Thursday, May 26, 2011

Thanking Our Navy For Their Selfless Service

Every day I am inspired by the Sailors who are the world’s greatest Navy. I think about their sacrifice, their dedication and their service to the United States. American Sailors do their job day in and day out. They do so without asking for anything in return. Their commitment is so constant as to be rarely remarked upon, yet it is remarkable.

Routinely, Sailors spend months deployed in places far from their loved ones. They miss birthdays, anniversaries, and holidays. They miss first words and first steps. Their service on behalf of their nation is patriotism in action. It is only fitting, then, that as we prepare to celebrate Memorial Day, we take a moment to consider how fortunate we are to live in a nation where dedicated citizens willingly sacrifice to uphold our interests from the sea, as Americans have done since the Revolutionary War.

Today, almost 14,000 Sailors make extraordinary contributions on the ground in Iraq, Afghanistan, the Horn of Africa, and Navy aircraft provide about 30 percent of the support for U.S. and NATO forces on the ground in our current campaigns. But American interests extend far beyond our current campaigns, and so do our Navy’s unceasing global operations. On any given day, about 40 percent of our fleet and 65,000 Sailors are deployed afloat and ashore, providing the visible demonstration of American leadership in a world undergoing sweeping change.

The benefits of our flexible, forward Navy have never been better exemplified than in mid-March when our sailors proved ready to respond to simultaneous developments in Libya and Japan. In the Mediterranean, ships deployed as part of our global Navy were already on hand to project credible combat power and create the conditions where a no-fly zone could be put in place. At the same time, in the waters off northeast Japan, a deployed carrier strike group and amphibious ships rapidly provided the humanitarian assistance, transportation, nuclear and medical expertise to assist our Japanese allies in the aftermath of an extraordinary natural disaster. Navy divers subsequently cleared key harbors to permit the free flow of international aid to the Japanese people in their time of need. American Sailors conducted these missions in stride, and soon rejoined their shipmates deployed elsewhere to carry out maritime security operations and continuous engagement with international partners.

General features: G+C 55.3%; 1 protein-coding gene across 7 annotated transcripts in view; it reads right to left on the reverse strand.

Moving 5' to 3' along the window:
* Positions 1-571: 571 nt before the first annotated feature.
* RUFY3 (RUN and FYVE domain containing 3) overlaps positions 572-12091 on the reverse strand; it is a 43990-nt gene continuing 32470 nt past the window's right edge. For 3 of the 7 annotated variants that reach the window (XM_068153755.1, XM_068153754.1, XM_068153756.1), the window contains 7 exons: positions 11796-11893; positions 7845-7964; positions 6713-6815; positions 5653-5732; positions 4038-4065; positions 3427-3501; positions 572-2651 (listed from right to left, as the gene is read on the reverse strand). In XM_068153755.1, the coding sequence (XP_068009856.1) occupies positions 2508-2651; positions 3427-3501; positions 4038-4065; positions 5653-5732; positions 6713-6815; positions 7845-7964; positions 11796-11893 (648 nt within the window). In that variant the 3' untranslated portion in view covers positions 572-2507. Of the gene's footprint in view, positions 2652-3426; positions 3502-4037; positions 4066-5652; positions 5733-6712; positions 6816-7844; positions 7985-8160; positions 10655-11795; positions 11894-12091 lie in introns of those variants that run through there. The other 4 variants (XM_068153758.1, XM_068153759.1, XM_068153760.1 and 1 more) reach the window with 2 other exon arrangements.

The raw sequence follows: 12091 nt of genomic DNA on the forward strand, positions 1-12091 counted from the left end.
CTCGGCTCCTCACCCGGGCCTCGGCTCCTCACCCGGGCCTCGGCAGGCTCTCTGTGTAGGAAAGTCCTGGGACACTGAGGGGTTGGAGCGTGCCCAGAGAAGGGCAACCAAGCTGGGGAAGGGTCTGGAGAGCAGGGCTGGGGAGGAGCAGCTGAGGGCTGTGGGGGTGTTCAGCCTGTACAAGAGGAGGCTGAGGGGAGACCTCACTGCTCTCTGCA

While our Sailors continue to make extraordinary contributions across the globe, it falls to us to ensure their personal sacrifices are not overlooked. This is why our Navy remains committed to support for those who have been wounded and the families of those who have given their lives, with the very best care our Nation can provide. This is why we prioritize family readiness and quality of life through housing, child and youth services, and education. And this is why we must not waiver in our commitment to provide sailors with the tools they need to perform the many missions we will ask of them.

It is my greatest privilege to lead the finest Sailors in the history of our Navy – these distinguished Americans, these “fortunate few” answer the call to serve. In tribute today I ask you to join me in remembering, thanking and taking action on behalf of those who sail the oceans, serve on land and patrol the skies in the greatest traditions of the U.S. Navy and in the best interests of America’s future security and prosperity.

Admiral Gary Roughead
Chief of Naval Operations

1 comment:

Anonymous said...

Captain Lambert,

What an inspiring Memorial Day message from the good CNO, his use of the words; “Every day I am inspired by the Sailors who are the world’s greatest Navy”. Then goes on and on about how great Sailors are and how much they sacrifice for their country.

We have heard things such as this before, think about these same words that were applied to our great country some time back, and were followed by, I intend to change that or words to that effect.

Admiral Roughead forgot his PS to that letter; you have been the world's greatest Navy, and the vast majority of you do not agree with changes that need to be made, but you will comply with the removal of the DADT provisions, and you will lace your combat boots to the top before going to your GQ station at 2:30 am. You will remain the world’s greatest Navy and like the change. That is how we together will “win the future”.

Very Respectfully,